While no one knows how the RBA’s views are developing, here is how a conversation between RBA Governor Glenn Stevens and his Deputy, Phil Lowe, may have gone in the RBA’s tea room.
Glenn Stevens: Phil, I reckon that things are a little weaker than our models are telling us. How sure are you that GDP growth will remain near our forecast of over 3 per cent for the next year or two with interest rates where they are?
Phil Lowe: Well Glenn, we were assuming over 8 per cent GDP growth in China and only a gentle fall in the terms of trade. These two misses alone will make it tough to lock in that 3 per cent.
Stevens: Gentle? What do you mean?
Lowe: If I can use iron ore prices as a proxy, we were assuming iron ore prices easing back and then holding at about $A110 a ton. It’s about $A90 now. It also looks like Chinese GDP will be nearer 7 per cent so we were clearly too optimistic.
Stevens: Hmmm. What of the infrastructure stimulus that was just announced in China? What sort of boost to growth will that deliver?
Lowe: Those projects are all well and good, but there is, even for China, a lag before the projects get started and when they do start - they are projects that will take years to build. The stimulus is therefore not at all immediate.
Stevens: That’s what I thought.
Lowe: Milk Glenn?
Stevens: Yes, the skim. Thanks. And I don’t think that the unemployment rate is telling us how the labour market here is truly performing. The data after our board meeting last week shows that in the last three months, employment has fallen by 27,000 in total. Can you remind me what ANZ job ads are doing and what that means for jobs?
Lowe: ANZ job ads have been falling for almost half a year and if they stay this low, we won’t see any jobs growth for the remainder of the year. Unless job ads turn higher, we could actually see more job losses early in 2013.
Stevens: That’s a worry. While I am continually surprised by the unemployment rate staying just above 5 per cent, I think we need to do a bit more work to see just how much slack there is in the labour market. If, as I suspect, the fall in the participation rate and hours worked is considered, we can set policy to grow the economy a bit more without much risk of a pick up in wages and inflation.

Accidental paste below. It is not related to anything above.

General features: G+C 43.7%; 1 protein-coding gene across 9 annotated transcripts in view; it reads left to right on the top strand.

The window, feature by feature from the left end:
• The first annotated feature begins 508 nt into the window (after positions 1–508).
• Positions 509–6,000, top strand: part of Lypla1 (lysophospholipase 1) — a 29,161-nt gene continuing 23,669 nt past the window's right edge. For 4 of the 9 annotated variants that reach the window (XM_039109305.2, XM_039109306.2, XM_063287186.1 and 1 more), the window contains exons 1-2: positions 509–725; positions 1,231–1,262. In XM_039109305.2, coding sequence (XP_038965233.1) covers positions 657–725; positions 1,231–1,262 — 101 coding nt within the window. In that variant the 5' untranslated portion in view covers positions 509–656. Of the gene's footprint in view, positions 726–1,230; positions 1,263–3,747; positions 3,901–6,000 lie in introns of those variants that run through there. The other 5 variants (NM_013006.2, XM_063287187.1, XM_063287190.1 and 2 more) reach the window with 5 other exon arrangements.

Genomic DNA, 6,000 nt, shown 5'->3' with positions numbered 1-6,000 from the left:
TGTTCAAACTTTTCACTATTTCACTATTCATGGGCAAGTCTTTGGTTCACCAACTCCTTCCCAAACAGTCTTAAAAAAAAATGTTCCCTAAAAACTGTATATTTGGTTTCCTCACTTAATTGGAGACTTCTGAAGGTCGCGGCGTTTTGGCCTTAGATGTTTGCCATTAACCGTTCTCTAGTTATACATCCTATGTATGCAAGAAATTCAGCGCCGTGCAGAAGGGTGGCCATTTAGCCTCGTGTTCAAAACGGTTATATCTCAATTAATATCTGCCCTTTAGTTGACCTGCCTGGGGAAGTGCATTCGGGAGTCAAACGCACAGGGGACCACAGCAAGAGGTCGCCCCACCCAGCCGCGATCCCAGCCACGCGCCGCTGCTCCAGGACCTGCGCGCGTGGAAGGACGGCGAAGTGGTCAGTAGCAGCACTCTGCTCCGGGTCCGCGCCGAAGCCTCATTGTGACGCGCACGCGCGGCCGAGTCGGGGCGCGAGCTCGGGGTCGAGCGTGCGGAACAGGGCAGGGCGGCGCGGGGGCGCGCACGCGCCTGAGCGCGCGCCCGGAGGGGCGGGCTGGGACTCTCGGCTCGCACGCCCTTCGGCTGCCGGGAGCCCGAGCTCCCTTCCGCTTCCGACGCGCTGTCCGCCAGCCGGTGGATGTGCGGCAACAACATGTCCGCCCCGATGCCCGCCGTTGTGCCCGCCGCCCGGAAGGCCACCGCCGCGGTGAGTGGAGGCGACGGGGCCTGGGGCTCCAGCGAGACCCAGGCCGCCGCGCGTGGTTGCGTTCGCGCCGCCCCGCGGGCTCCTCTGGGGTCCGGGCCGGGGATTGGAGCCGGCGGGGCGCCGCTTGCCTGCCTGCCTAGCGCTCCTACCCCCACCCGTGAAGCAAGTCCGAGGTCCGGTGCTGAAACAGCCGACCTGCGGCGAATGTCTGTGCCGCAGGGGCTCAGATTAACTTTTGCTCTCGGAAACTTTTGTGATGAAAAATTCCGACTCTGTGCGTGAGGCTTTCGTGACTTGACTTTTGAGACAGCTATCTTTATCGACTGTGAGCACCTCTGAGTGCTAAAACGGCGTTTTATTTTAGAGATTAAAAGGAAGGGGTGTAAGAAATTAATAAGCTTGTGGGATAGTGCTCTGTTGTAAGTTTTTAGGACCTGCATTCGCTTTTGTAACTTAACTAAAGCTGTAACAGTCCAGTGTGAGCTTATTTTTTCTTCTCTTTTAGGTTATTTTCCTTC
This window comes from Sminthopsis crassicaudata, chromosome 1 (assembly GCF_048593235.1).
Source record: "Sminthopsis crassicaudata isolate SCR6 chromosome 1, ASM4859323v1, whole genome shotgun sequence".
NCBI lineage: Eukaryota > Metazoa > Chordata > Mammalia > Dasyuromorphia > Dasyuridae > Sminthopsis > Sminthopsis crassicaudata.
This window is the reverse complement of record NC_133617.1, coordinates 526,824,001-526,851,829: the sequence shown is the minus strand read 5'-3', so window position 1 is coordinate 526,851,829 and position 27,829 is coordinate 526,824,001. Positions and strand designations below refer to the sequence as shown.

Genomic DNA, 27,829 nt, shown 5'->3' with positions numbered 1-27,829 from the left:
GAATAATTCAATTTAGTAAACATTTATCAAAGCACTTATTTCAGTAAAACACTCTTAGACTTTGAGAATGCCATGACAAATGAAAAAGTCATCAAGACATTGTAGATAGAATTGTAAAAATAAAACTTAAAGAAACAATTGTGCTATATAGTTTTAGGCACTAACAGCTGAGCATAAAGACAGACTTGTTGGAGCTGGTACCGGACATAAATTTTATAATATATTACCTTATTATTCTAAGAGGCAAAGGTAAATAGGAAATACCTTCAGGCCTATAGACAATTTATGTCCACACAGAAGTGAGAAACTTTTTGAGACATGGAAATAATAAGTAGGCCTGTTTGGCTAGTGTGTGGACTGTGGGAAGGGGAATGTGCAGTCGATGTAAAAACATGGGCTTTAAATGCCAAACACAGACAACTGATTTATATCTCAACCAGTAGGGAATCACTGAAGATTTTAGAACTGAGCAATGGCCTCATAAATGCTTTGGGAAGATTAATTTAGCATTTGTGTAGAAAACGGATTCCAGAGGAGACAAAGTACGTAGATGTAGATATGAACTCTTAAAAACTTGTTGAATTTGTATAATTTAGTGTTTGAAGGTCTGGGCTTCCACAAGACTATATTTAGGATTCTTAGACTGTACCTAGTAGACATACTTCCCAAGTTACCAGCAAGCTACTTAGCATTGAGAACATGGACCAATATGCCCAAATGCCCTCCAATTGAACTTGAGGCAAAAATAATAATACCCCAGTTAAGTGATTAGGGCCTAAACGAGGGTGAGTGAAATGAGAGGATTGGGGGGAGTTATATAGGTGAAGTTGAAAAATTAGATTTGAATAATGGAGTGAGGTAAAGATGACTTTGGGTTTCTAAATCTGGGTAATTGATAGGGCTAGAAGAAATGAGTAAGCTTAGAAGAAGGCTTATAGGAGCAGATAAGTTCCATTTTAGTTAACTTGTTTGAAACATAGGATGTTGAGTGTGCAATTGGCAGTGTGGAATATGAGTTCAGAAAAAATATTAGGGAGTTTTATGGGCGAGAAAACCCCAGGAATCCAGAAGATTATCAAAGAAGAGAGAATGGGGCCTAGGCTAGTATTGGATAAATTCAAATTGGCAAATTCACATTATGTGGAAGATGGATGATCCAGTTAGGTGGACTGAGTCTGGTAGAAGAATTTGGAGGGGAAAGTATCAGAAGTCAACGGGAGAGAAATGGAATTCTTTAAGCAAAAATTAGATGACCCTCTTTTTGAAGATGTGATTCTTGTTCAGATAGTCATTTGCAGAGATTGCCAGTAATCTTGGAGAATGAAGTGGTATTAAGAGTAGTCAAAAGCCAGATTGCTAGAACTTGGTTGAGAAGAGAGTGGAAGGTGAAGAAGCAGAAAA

Lowe: One lump or two?
Stevens: Make it two, I need a sugar hit.
Lowe: Gov, I am increasingly worried about the data we have for the economy after the June quarter. Retail sales, building approvals, housing finance and credit growth are all falling. Business confidence is also down a bit.
Stevens: Do you and the team have any early signs about what the September quarter GDP growth rate might be?
Lowe: At this stage, we’re looking at something below 0.5 per cent for the quarter but if government demand falls a bit more than we think, it could get close to zero.
Stevens: That’s a concern. I was actually speaking to Martin Parkinson the other day. He told me in no uncertain terms that the government is deadly serious about cutting spending in the Mid-Year Economic and Fiscal Outlook to the point where it is guaranteed to bring the budget to surplus.
Lowe: So the government will still be cutting about 1 percentage point from GDP?
Stevens: At least. And that was just the Commonwealth government's spending contraction. Martin was also saying that some of Treasury’s preliminary work on the state budget cuts were pointing to overall public demand cutting more than 1.5 percentage points from GDP in the next year. The spending cuts from the States will also take a lot of steam out of the economy.
Lowe: Wow. If we were to plug that directly into our spreadsheets, GDP growth will be near 2 per cent in 2012-13 and with that, the unemployment rate will be up to around 5.75 per cent early in 2013. What about the Australian dollar? No one is acting on our hints that it is overvalued.
Stevens: True. It's still around 1.04, which is too high. We need to be more direct with our communications. Just saying that the level of the Australian dollar is no longer reflecting the change in the terms of trade is not sinking in to the markets. I reckon the next time we talk on the subject, we need to be more direct.
Lowe: Our latest estimate is that the dollar is about 10 per cent over valued. While we all know that these currency true-value models are not altogether helpful, when we have a 10 per cent deviation like now, we are pretty sure that we have correctly calculated the direction of the mispricing. Right now, it’s pointing to the dollar being too high.
Lowe: Another cup?
Stevens: Did you say cut? Yep, we need it.